The New York Times tells the story of Ty Schlobohm, 37, who worked as an informant for the FBI to expose a Ponzi scheme run by Trevor Cook of Minneapolis. Wired to record Cook's sales pitches and carrying a hidden camera, Schlobohm gathered evidence for at least four months as the Justice Department zeroed in on the scheme. Cook pleaded guilty to mail and tax fraud and was sentenced to 25 years in prison for orchestrating a $160 million swindle.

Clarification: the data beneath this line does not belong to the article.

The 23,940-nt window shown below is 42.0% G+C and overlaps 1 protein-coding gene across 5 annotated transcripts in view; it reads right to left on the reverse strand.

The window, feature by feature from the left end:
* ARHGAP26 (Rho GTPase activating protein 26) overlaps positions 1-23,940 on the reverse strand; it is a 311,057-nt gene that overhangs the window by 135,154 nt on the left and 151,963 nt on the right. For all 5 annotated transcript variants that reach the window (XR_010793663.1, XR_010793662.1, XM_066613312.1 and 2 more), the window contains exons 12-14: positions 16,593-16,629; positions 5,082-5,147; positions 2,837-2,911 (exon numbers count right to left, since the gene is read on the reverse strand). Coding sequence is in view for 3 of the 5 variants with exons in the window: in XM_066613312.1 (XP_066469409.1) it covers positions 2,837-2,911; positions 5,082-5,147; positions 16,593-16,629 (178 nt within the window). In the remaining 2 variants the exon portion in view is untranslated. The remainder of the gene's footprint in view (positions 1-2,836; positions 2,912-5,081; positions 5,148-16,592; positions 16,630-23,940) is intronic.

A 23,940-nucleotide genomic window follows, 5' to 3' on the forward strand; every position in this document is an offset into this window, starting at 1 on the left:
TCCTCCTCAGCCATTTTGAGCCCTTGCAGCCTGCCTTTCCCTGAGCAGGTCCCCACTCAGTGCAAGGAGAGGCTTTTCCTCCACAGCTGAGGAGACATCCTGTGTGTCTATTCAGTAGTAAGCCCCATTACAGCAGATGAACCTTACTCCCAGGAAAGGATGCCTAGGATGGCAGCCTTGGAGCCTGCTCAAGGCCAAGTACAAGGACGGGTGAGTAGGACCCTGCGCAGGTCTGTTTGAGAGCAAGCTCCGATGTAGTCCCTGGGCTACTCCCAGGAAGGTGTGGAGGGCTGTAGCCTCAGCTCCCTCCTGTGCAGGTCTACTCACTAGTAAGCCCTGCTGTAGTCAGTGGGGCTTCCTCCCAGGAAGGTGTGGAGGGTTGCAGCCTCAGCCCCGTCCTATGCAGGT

The Times said the financial losses that occurred even though authorities were closely monitoring Cook underscore the limitations of the system. While Schlobohm helped the FBI gather evidence at least $16 million flowed into Cook's fund and disappeared. The funds afforded Cook a lifestyle that included an expensive gambling habit, a collection of Fabergé eggs, fancy cars, and the construction of a casino in Panama. “There was a tremendous amount of guilt being there,” watching Cook lure investors, Schlobohm said.